Considerable efforts in modern statistical physics is devoted to the study of networked systems. One of the most important example of them is the brain, which creates and continuously develops complex networks of correlated dynamics. An important quantity which captures fundamental aspects of brain network organization is the neural complexity C(X)introduced by Tononi et al. This work addresses the dependence of this measure on the topological features of a network in the case of gaussian stationary process. Both anlytical and numerical results show that the degree of complexity has a clear and simple meaning from a topological point of view. Moreover the analytical result offers a straightforward algorithm to compute the complexity than the standard one.

Abstract:
The magnitude and apparent complexity of the brain's connectivity have left explicit networks largely unexplored. As a result, the relationship between the organization of synaptic connections and how the brain processes information is poorly understood. A recently proposed retinal network that produces neural correlates of color vision is refined and extended here to a family of general logic circuits. For any combination of high and low activity in any set of neurons, one of the logic circuits can receive input from the neurons and activate a single output neuron whenever the input neurons have the given activity state. The strength of the output neuron's response is a measure of the difference between the smallest of the high inputs and the largest of the low inputs. The networks generate correlates of known psychophysical phenomena. These results follow directly from the most cost-effective architectures for specific logic circuits and the minimal cellular capabilities of excitation and inhibition. The networks function dynamically, making their operation consistent with the speed of most brain functions. The networks show that well-known psychophysical phenomena do not require extraordinarily complex brain structures, and that a single network architecture can produce apparently disparate phenomena in different sensory systems.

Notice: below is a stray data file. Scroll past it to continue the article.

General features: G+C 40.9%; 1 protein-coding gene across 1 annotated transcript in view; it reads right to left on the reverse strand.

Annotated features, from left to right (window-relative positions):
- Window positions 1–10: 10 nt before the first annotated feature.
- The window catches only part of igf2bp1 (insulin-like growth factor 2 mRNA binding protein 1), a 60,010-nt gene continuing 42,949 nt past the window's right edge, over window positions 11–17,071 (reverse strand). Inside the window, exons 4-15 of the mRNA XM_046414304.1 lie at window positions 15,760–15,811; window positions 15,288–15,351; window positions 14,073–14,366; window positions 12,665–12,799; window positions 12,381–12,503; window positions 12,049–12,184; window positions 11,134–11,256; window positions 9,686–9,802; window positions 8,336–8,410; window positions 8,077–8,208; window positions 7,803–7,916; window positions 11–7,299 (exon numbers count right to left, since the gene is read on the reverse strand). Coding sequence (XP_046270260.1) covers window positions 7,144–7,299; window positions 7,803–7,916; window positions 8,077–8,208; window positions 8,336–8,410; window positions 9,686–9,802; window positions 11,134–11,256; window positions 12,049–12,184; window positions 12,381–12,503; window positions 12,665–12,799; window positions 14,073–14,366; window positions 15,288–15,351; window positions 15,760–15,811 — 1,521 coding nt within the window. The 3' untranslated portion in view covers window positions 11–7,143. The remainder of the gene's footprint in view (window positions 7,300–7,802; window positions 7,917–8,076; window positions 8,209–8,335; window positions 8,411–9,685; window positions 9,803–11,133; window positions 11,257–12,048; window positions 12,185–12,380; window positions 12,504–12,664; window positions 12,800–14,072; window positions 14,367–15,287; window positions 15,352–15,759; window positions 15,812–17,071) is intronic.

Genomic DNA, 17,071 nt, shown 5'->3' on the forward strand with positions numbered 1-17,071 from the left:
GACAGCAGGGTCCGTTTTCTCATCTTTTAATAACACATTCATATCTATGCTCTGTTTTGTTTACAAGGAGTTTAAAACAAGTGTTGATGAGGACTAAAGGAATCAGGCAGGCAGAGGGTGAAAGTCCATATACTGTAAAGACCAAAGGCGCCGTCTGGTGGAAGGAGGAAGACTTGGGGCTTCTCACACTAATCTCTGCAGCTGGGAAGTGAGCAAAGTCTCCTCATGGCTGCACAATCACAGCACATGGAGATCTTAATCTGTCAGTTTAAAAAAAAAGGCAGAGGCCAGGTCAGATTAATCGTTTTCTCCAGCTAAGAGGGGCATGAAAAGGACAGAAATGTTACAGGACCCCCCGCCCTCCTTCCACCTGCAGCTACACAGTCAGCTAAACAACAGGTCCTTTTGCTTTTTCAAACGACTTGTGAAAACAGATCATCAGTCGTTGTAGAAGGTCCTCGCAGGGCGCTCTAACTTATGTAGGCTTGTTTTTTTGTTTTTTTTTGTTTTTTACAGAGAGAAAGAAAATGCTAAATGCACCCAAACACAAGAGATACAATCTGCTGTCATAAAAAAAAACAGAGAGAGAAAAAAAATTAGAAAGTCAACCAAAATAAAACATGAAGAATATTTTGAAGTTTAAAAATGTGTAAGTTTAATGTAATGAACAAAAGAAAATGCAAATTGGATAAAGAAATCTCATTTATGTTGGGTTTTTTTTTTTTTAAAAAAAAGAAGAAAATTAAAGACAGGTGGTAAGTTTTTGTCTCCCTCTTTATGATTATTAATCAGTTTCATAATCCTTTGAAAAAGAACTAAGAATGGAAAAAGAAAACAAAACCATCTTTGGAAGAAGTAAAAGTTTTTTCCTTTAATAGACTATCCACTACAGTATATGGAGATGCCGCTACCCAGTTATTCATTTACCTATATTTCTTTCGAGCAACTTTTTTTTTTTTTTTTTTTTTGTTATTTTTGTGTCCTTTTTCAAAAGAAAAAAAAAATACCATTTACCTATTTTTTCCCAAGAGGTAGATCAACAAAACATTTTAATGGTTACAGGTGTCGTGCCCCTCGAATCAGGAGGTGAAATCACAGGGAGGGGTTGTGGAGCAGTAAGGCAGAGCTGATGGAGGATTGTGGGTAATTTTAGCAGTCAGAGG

Abstract:
In this paper artificial neural networks (ANN) are applied to modeling of electronic circuits. ANNs are used for application of the black-box modeling concept in the time domain. Modeling process is described, so the topology of the ANN, the testing signal used for excitation, together with the complexity of ANN are considered. The procedure is first exemplified in modeling of resistive circuits. MOS transistor, as a four-terminal device, is modeled. Then nonlinear negative resistive characteristic is modeled in order to be used as a piece-wise linear resistor in Chua's circuit. Examples of modeling nonlinear dynamic circuits are given encompassing a variety of modeling problems. A nonlinear circuit containing quartz oscillator is considered for modeling. Verification of the concept is performed by verifying the ability of the model to generalize i.e. to create acceptable responses to excitations not used during training. Implementation of these models within a behavioral simulator is exemplified. Every model is implemented in realistic surrounding in order to show its interaction, and of course, its usage and purpose.

Abstract:
In order to formally understand the power of neural computing, we first need to crack the frontier of threshold circuits with two and three layers, a regime that has been surprisingly intractable to analyze. We prove the first super-linear gate lower bounds and the first super-quadratic wire lower bounds for depth-two linear threshold circuits with arbitrary weights, and depth-three majority circuits computing an explicit function. $\bullet$ We prove that for all $\epsilon\gg \sqrt{\log(n)/n}$, the linear-time computable Andreev's function cannot be computed on a $(1/2+\epsilon)$-fraction of $n$-bit inputs by depth-two linear threshold circuits of $o(\epsilon^3 n^{3/2}/\log^3 n)$ gates, nor can it be computed with $o(\epsilon^{3} n^{5/2}/\log^{7/2} n)$ wires. This establishes an average-case ``size hierarchy'' for threshold circuits, as Andreev's function is computable by uniform depth-two circuits of $o(n^3)$ linear threshold gates, and by uniform depth-three circuits of $O(n)$ majority gates. $\bullet$ We present a new function in $P$ based on small-biased sets, which we prove cannot be computed by a majority vote of depth-two linear threshold circuits with $o(n^{3/2}/\log^3 n)$ gates, nor with $o(n^{5/2}/\log^{7/2}n)$ wires. $\bullet$ We give tight average-case (gate and wire) complexity results for computing PARITY with depth-two threshold circuits; the answer turns out to be the same as for depth-two majority circuits. The key is a new random restriction lemma for linear threshold functions. Our main analytical tool is the Littlewood-Offord Lemma from additive combinatorics.